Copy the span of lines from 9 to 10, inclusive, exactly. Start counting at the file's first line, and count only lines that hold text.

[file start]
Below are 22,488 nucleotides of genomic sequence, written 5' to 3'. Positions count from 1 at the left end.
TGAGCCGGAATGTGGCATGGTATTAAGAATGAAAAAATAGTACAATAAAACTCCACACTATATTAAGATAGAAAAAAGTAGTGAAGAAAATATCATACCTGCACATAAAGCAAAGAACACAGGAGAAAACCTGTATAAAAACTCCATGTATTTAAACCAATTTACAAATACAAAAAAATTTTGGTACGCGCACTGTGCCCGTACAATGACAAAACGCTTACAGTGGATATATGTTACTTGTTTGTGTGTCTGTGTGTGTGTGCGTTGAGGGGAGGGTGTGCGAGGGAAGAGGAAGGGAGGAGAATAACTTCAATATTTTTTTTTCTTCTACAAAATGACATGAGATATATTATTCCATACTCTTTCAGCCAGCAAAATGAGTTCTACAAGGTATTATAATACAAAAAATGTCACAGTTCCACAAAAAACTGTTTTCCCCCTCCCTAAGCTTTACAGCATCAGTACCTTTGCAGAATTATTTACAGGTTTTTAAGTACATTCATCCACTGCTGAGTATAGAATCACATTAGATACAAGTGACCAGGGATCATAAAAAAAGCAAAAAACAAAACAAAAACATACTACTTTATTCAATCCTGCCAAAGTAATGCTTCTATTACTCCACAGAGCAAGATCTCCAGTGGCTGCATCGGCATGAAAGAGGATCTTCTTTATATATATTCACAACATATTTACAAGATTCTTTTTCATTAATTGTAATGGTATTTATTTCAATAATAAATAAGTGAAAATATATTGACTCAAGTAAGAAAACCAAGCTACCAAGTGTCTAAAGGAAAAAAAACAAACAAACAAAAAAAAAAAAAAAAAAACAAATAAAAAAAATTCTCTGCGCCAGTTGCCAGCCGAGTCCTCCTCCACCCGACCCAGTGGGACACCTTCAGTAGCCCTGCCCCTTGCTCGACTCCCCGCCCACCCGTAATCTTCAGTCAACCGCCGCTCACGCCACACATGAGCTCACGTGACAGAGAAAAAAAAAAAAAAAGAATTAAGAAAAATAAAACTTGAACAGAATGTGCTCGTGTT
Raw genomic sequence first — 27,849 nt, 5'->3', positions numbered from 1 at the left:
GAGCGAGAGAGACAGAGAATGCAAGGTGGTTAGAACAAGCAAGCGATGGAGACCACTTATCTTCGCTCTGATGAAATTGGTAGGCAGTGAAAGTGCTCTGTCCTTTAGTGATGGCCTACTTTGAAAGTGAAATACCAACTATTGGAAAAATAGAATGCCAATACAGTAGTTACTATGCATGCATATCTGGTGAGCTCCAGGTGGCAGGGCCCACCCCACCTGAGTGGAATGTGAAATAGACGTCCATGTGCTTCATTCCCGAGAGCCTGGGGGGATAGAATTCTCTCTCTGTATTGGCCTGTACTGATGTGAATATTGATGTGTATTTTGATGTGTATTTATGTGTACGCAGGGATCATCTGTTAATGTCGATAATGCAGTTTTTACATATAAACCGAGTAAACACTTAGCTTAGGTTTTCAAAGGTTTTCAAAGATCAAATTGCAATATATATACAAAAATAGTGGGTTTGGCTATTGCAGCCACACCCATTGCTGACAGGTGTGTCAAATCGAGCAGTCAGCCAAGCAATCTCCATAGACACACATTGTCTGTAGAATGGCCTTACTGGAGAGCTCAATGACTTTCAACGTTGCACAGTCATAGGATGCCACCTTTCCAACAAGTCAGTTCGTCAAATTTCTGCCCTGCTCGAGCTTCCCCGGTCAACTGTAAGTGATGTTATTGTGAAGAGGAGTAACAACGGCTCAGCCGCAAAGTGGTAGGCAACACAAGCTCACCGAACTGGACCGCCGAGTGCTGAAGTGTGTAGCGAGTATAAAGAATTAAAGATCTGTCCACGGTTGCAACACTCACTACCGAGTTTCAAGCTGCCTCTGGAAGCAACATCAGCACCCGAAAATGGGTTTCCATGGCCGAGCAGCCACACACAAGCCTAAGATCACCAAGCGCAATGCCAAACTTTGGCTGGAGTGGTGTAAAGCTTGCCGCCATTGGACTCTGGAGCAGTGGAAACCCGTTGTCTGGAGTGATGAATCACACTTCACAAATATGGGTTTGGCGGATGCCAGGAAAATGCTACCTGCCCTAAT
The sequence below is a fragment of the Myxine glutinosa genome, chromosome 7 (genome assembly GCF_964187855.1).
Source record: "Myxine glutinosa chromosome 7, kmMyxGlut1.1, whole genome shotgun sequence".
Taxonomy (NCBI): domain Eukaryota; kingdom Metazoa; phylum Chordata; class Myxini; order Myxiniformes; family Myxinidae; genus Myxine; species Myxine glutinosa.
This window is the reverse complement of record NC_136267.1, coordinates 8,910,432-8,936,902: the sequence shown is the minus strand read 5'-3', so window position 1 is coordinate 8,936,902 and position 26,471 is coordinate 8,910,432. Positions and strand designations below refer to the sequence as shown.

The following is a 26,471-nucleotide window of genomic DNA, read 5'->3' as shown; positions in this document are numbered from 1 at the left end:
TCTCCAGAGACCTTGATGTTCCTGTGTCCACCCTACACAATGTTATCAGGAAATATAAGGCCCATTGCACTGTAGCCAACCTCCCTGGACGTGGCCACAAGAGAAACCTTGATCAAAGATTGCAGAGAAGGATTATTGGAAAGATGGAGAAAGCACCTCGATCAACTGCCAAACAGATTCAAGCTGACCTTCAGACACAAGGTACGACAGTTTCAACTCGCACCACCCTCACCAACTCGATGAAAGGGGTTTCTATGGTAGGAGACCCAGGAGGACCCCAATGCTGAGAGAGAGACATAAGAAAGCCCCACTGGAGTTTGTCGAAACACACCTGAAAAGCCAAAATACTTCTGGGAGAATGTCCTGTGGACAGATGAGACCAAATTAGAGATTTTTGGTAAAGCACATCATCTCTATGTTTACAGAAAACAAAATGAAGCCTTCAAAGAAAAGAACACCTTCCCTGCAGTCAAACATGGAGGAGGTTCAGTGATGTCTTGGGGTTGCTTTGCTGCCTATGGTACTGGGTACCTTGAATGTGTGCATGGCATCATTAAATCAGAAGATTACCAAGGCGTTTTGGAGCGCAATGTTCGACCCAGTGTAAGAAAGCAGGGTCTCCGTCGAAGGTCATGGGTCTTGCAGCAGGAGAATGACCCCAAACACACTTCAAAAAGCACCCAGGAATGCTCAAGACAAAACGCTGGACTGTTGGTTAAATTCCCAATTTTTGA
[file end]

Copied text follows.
The following is a 26,471-nucleotide window of genomic DNA, read 5'->3' as shown; positions in this document are numbered from 1 at the left end:
TCTCCAGAGACCTTGATGTTCCTGTGTCCACCCTACACAATGTTATCAGGAAATATAAGGCCCATTGCACTGTAGCCAACCTCCCTGGACGTGGCCACAAGAGAAACCTTGATCAAAGATTGCAGAGAAGGATTATTGGAAAGATGGAGAAAGCACCTCGATCAACTGCCAAACAGATTCAAGCTGACCTTCAGACACAAGGTACGACAGTTTCAACTCGCACCACCCTCACCAACTCGATGAAAGGGGTTTCTATGGTAGGAGACCCAGGAGGACCCCAATGCTGAGAGAGAGACATAAGAAAGCCCCACTGGAGTTTGTCGAAACACACCTGAAAAGCCAAAATACTTCTGGGAGAATGTCCTGTGGACAGATGAGACCAAATTAGAGATTTTTGGTAAAGCACATCATCTCTATGTTTACAGAAAACAAAATGAAGCCTTCAAAGAAAAGAACACCTTCCCTGCAGTCAAACATGGAGGAGGTTCAGTGATGTCTTGGGGTTGCTTTGCTGCCTATGGTACTGGGTACCTTGAATGTGTGCATGGCATCATTAAATCAGAAGATTACCAAGGCGTTTTGGAGCGCAATGTTCGACCCAGTGTAAGAAAGCAGGGTCTCCGTCGAAGGTCATGGGTCTTGCAGCAGGAGAATGACCCCAAACACACTTCAAAAAGCACCCAGGAATGCTCAAGACAAAACGCTGGACTGTTGGTTAAATTCCCAATTTTTGA